Daily Management Review

Japan's Economy Recovers Modestly From The COVID Shock, But The Global Outlook Dims


Japan's Economy Recovers Modestly From The COVID Shock, But The Global Outlook Dims
The Japanese economy recovered from a COVID-induced slowdown at a slower-than-expected pace in the second quarter, according to statistics released on Monday, raising concerns about whether consumption will increase sufficiently to support the country's long-delayed, shaky recovery.
The Ukraine crisis and rising commodity prices have hampered Japan's economic recovery, even as increased spending boosted growth in April-June.
"Consumption and capital expenditure will continue to drive growth in July-September. But momentum may not be that strong as rising inflation is cooling household spending," said Atsushi Takeda, chief economist at Itochu Economic Research Institute.
"While domestic demand may continue to expand, falling exports could put a brake on Japan's recovery," he said.
Indeed, a recurrence of COVID infections, declining global GDP, supply restrictions, and rising raw material prices have clouded Japan's future.
The world's third-largest economy expanded an annualised 2.2 per cent in April-June, according to government data, marking the third consecutive quarter of growth but falling short of median market predictions of a 2.5 per cent increase.
It follows a revised 0.1 per cent increase in GDP in January-March, when rising COVID cases hampered spending.
The increase was mostly driven by a 1.1 per cent increase in private consumption, as restaurants and hotels saw demand rebound following the removal of pandemic-related restrictions.
Capital expenditure, another important driver of April-June growth, grew 1.4 per cent from the previous quarter, above the median market projection of 0.9 per cent growth, according to the statistics.
However, the gain in second-quarter consumption was less than the 1.3% expected by the market, putting uncertainty on whether the resurgence in consumer spending will last.
According to some analysts, a rise of COVID infections, as well as recent price increases for a wide variety of daily commodities, may deter consumers from indulging on leisure and dining out.
Wage earners' salary declined 0.9% from the previous quarter, compared to a 0.1% drop in January-March, indicating that growing living costs were already affecting household income.
Worries over a worldwide downturn, fueled in part by a wave of monetary tightening by major central banks, have dimmed chances for a long-term revival in Japan's economy.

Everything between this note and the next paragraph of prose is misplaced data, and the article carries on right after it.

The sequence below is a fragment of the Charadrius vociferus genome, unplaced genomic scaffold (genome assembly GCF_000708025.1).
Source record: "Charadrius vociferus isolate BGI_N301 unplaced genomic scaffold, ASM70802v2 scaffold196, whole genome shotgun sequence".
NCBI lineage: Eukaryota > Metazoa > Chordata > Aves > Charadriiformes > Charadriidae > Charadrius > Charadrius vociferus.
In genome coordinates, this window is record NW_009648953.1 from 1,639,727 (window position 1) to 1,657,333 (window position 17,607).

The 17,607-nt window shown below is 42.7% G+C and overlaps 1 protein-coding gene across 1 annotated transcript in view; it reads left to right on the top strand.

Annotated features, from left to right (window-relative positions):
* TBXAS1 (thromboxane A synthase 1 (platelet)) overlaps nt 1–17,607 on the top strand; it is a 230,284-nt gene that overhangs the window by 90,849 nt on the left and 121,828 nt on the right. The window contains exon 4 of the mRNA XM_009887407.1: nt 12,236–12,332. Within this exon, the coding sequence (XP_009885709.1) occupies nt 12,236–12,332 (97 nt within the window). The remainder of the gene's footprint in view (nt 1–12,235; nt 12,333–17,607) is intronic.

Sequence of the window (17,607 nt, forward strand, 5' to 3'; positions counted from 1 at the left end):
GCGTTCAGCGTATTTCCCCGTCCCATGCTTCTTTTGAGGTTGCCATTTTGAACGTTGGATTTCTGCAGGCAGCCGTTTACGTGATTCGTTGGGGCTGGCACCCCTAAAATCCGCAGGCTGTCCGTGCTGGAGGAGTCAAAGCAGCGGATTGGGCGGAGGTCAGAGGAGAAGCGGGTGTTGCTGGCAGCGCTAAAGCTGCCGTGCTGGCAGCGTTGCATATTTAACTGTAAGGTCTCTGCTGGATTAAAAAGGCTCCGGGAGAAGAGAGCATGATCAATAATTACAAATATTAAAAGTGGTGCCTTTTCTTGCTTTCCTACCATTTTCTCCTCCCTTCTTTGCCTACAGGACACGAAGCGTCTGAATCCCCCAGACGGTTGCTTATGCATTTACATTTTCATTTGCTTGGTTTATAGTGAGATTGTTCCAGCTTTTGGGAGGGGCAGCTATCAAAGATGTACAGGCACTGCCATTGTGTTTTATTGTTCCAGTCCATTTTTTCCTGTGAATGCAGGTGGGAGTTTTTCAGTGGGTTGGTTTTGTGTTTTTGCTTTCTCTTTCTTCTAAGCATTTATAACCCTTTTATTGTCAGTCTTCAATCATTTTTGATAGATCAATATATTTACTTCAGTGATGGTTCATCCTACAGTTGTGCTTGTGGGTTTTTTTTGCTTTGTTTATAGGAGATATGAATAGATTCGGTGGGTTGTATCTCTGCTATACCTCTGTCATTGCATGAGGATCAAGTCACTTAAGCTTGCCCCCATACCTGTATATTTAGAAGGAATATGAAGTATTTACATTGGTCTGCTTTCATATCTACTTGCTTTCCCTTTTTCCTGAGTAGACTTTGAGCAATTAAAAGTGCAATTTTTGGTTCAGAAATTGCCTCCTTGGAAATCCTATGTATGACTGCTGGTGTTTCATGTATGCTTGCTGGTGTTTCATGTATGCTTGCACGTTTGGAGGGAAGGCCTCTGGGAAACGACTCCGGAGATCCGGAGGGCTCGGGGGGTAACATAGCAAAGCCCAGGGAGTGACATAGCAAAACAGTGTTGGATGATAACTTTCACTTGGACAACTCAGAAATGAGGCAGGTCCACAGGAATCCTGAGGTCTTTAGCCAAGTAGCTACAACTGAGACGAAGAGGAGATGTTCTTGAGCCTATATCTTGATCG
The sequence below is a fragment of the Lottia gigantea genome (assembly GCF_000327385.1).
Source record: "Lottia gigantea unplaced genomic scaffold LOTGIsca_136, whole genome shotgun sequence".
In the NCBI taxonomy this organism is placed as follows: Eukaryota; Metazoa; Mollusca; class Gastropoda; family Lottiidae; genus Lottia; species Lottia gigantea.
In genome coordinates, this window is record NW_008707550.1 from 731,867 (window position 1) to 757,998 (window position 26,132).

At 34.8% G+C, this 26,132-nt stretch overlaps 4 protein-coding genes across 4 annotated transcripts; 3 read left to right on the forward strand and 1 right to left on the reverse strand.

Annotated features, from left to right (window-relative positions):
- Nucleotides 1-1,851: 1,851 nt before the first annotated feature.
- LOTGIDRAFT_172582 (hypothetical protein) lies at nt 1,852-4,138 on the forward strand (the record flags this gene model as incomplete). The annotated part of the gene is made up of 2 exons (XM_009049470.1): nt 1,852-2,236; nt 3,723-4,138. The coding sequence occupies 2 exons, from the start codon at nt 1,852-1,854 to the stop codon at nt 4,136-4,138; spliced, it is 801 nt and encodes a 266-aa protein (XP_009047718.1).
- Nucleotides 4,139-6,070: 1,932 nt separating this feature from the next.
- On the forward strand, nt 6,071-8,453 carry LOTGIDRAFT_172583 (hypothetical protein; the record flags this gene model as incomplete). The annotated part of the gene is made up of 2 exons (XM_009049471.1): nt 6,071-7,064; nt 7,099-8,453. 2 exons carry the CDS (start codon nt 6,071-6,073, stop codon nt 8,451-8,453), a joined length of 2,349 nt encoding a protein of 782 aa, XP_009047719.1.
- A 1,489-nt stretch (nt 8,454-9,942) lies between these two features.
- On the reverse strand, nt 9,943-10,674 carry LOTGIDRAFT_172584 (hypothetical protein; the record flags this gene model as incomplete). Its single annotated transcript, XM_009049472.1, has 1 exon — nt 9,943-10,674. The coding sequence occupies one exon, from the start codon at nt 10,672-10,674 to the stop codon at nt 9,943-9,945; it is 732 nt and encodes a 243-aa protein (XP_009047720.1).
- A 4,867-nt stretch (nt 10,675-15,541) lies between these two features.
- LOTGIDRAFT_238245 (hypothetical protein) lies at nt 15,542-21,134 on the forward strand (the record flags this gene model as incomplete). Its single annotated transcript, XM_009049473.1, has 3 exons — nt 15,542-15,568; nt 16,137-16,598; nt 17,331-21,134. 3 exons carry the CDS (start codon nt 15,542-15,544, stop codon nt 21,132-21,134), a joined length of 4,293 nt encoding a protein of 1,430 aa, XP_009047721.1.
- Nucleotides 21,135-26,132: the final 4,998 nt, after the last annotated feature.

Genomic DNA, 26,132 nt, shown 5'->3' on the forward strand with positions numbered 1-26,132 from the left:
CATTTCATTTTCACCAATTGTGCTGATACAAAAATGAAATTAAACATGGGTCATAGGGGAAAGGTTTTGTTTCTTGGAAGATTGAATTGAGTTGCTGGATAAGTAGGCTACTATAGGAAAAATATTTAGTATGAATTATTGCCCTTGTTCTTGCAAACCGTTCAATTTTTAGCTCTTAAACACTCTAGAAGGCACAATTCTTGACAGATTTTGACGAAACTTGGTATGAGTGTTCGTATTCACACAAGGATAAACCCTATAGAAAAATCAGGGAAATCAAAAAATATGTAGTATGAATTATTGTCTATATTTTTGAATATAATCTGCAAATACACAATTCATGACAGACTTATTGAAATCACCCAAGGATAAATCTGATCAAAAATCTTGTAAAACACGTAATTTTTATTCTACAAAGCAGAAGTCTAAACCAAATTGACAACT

While domestic demand added 0.5 per cent point to April-June GDP, external demand neither added nor subtracted from growth, indicating declining support from the once-vibrant export industry.
"Looking ahead, there's downside risks to domestic demand due to a renewed spike in COVID cases. External risks are also skewed to the downside on heightening recession fears in the United States and Europe," said Toru Suehiro, an economist at Daiwa Securities.
To cushion the economic impact of rising living costs, Prime Minister Fumio Kishida directed his ministers on Monday to devise further measures to slow the rate of increase in fuel and food prices. Japan has lagged behind other major countries in fully recovering from the pandemic's impact due to sluggish spending, which has been blamed in part on activity limitations that lasted until March.
As a result, the Bank of Japan (BOJ) has become an outlier in the global monetary tightening phase that has swept across many nations amid increasing inflation.
Policymakers believe that pent-up demand will support consumption until salaries increase sufficiently to offset rising living costs. Analysts believe there is concern about whether corporations will raise wages as the dangers of decreasing global demand increase.
The BOJ has emphasised its determination to continue ultra-loose monetary policy even as inflation surpassed its 2 per cent target for the third month in a row in June, in order to ensure the economy's prolonged recovery is supported by healthy consumption and wage growth.